The introductory unit of George Reisman’s study program includes about 60 pages of reading from the appendices to the 4th edition of Ludwig von Mises’s Planning for Freedom. Roughly the first 40 pages of this material is Murray Rothbard’s 1973 essay “The Essential Von Mises.”
The essay is an intellectual biography in miniature, focusing on the main ideas of Mises’s major treatises and their impact on the field of economics. Rothbard includes enough context so readers will know which problems and controversies Mises was addressing. He begins with an outline of the achievements of Karl Menger and Eugen von Böhm-Bawerk, whose work on marginal utility, capital, and interest solved many problems that had bedeviled economists for generations.
Mises’s first great work, The Theory of Money and Credit (1912), extended the insights of the Austrian school to money, which had to that point been left out of the analysis. He demonstrated that the principle of marginal utility applies to money as it does to all other economic goods, with great implications for the study of inflation and other monetary phenomena. He also provided a logical proof, the so-called “regression theorem,” to explain the origin of money and how it must have once been a commodity people valued for reasons other than as its utility as a medium of exchange. These theoretical accomplishments also provided the groundwork for Mises’s later formulation of Austrian Business Cycle Theory, in which expansion of credit by the banking system leads to unsustainable booms that must end in busts.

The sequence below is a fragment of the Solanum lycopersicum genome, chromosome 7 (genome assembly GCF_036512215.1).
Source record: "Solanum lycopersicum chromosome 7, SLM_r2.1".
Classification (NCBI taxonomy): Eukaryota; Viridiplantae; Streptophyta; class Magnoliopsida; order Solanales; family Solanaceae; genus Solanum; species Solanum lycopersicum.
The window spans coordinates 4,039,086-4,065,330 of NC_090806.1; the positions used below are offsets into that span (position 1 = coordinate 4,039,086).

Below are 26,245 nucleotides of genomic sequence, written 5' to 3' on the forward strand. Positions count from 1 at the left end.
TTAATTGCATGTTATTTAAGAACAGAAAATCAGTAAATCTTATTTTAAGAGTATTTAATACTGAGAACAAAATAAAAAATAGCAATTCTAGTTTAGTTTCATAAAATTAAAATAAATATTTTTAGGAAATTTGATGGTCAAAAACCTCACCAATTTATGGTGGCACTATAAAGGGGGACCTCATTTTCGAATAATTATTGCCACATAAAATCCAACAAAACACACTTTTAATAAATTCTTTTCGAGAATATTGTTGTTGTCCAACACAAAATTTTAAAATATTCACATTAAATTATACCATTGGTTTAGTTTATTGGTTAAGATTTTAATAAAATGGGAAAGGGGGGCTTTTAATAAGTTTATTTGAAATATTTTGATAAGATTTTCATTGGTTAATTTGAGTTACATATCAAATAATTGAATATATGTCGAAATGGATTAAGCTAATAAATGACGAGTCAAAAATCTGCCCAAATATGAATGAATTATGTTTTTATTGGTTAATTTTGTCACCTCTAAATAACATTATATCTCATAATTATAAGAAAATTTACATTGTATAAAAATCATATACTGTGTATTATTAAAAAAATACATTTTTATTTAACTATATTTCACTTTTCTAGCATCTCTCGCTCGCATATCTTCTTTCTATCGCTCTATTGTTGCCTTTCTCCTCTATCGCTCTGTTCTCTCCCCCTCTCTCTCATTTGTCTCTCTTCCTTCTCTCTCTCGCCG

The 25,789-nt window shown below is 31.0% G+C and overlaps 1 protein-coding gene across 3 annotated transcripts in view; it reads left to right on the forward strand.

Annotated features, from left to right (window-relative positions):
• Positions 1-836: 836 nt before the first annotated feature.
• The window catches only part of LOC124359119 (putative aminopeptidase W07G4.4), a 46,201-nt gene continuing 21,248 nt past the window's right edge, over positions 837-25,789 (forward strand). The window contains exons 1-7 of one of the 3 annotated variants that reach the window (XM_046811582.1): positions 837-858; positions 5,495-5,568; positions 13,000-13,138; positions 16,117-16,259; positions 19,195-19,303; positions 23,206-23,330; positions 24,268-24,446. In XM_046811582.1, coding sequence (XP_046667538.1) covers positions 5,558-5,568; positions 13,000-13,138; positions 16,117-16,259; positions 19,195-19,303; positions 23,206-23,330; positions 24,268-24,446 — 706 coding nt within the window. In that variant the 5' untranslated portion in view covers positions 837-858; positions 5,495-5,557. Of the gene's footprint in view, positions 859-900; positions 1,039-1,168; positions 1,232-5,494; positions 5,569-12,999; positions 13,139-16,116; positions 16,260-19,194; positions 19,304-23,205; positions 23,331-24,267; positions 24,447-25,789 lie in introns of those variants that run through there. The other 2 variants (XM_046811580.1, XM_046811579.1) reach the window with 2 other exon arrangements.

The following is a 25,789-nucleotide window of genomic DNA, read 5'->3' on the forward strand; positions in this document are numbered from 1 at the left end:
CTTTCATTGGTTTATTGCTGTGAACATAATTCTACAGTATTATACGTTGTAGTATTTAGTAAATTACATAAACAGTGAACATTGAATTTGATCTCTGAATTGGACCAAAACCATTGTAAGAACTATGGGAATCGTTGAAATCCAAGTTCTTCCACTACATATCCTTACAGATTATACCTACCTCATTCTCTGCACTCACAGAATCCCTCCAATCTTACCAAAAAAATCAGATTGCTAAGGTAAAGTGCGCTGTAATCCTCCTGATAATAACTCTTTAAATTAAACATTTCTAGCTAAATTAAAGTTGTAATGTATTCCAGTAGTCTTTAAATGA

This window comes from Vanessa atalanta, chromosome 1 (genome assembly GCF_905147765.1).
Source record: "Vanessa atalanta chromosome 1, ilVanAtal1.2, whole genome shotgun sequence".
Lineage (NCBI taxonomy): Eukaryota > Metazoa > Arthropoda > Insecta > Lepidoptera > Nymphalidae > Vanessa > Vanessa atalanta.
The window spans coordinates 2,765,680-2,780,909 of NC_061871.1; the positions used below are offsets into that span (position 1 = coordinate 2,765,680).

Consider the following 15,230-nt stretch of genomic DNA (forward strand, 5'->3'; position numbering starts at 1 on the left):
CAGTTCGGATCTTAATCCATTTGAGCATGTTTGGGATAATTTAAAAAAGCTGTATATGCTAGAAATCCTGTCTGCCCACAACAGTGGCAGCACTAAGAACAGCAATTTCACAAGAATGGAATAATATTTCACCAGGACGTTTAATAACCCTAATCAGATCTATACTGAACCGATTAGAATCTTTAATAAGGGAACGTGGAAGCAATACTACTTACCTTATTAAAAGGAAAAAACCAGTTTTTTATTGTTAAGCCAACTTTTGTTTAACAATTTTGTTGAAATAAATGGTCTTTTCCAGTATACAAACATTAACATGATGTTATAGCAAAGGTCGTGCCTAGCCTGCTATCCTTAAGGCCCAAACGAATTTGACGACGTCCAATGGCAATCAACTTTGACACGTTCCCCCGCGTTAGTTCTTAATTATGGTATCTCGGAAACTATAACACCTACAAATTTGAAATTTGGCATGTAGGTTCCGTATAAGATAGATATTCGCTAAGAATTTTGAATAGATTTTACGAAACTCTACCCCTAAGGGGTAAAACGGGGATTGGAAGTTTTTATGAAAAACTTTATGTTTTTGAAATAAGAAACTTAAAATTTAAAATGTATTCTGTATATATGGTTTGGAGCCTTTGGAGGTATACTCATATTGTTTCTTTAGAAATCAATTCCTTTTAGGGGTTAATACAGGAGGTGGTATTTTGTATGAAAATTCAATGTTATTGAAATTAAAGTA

Following World War I, Mises turned his attention to the theoretical framework of socialism, which seemed about to sweep across Europe in the wake of communist uprisings in Russia and other countries in eastern Europe. In the essay “Economic Calculation in the Socialist Commonwealth,” later expanded into Socialism (1922), Mises demonstrated the impossibility of rational allocation of resources in the absence of the price system provided by the market economy. This intellectual stake through socialism’s heart set off a decades-long debate among European economists. Socialists fancied that Oskar Lange, a Polish economist, effectively answered Mises in the 1940s, but in fact Lange had merely expressed a confident hope that socialist governments would be able to get around the problem that Mises had uncovered. (The collapse of the Soviet Union 18 years after Rothbard wrote this essay was the most eloquent confirmation of Mises’s theory.)
Mises was forced to flee Austria when the fascist influence there grew in the 1930s. In Switzerland he worked on and published in 1940 his greatest masterpiece, issued in English with the title Human Action in 1949. Rothbard writes, “Human Action is IT: economics whole.” Mises devoted many pages to the epistemological and methodological problems of economics that many in the mainstream had overlooked. He critiqued the way in which mathematics had come to dominate the profession. He developed the idea of “praxeology” as the science of human choices. He also further refined the theory of time preference, building on the work of Böhm-Bawerk and Frank Fetter.
Rothbard laments that Mises’s works were not translated into English until the Keynesian paradigm was already ascendant. His works were generally ignored rather than refuted. After 1940, when Mises was forced to flee Switzerland for the United States, he secured an unpaid professorship at New York University and began to gather a talented circle of students. It was from this group that the major voices of the Austrian school in the second half of the 20th century arose. The essay ends with a prediction that the crisis of Keynesianism in the 1970s would lead to a reevaluation of Mises’s ideas.
I’ll make another post to cover the short pieces taking up the rest of the reading from Planning for Freedom.